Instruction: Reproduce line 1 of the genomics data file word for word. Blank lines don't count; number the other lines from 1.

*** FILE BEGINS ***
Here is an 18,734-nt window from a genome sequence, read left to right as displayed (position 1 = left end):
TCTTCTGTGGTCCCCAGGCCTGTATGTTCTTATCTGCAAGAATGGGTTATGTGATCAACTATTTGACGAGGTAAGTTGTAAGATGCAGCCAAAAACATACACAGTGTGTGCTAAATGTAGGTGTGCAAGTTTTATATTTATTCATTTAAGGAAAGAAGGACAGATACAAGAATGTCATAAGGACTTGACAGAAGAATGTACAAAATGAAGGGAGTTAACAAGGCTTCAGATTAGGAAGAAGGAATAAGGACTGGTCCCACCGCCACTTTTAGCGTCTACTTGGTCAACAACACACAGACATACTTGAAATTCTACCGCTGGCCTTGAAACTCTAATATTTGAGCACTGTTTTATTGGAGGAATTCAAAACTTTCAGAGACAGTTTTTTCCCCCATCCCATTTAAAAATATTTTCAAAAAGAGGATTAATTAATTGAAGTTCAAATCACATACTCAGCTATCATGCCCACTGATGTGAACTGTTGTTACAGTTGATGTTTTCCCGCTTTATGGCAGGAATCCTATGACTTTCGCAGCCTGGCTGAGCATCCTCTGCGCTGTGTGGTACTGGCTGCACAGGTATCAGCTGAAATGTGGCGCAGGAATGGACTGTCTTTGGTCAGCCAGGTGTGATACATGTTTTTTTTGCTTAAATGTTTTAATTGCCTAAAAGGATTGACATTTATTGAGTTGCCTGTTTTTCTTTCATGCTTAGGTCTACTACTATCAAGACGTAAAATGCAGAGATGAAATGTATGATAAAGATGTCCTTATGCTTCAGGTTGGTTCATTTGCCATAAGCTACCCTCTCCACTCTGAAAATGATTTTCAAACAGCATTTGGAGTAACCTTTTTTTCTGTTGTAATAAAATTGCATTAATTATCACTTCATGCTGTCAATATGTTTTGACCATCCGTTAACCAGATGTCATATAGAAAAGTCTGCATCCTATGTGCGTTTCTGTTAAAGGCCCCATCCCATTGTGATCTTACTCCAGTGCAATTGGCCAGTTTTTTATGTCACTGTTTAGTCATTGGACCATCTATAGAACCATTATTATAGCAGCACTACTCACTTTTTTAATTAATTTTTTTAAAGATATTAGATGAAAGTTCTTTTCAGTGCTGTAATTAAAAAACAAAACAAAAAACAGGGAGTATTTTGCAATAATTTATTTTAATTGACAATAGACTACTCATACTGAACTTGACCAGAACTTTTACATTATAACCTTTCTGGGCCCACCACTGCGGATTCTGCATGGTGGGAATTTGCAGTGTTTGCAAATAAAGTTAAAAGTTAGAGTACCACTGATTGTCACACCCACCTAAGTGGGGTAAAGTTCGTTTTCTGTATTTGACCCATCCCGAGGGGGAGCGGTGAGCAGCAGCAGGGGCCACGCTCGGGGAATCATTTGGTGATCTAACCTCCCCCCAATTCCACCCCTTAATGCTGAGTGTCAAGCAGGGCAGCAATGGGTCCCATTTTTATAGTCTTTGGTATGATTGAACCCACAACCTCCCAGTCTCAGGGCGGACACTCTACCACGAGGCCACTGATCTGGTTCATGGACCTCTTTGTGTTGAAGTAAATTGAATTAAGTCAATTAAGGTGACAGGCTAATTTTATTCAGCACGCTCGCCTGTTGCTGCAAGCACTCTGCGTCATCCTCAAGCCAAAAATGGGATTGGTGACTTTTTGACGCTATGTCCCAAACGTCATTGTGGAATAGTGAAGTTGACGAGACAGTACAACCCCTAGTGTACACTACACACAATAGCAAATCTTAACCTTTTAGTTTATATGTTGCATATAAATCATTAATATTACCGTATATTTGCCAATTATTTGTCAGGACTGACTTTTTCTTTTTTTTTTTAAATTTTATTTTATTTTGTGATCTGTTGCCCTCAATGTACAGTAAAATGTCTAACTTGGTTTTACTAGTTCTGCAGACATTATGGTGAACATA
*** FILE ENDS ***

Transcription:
Here is an 18,734-nt window from a genome sequence, read left to right as displayed (position 1 = left end):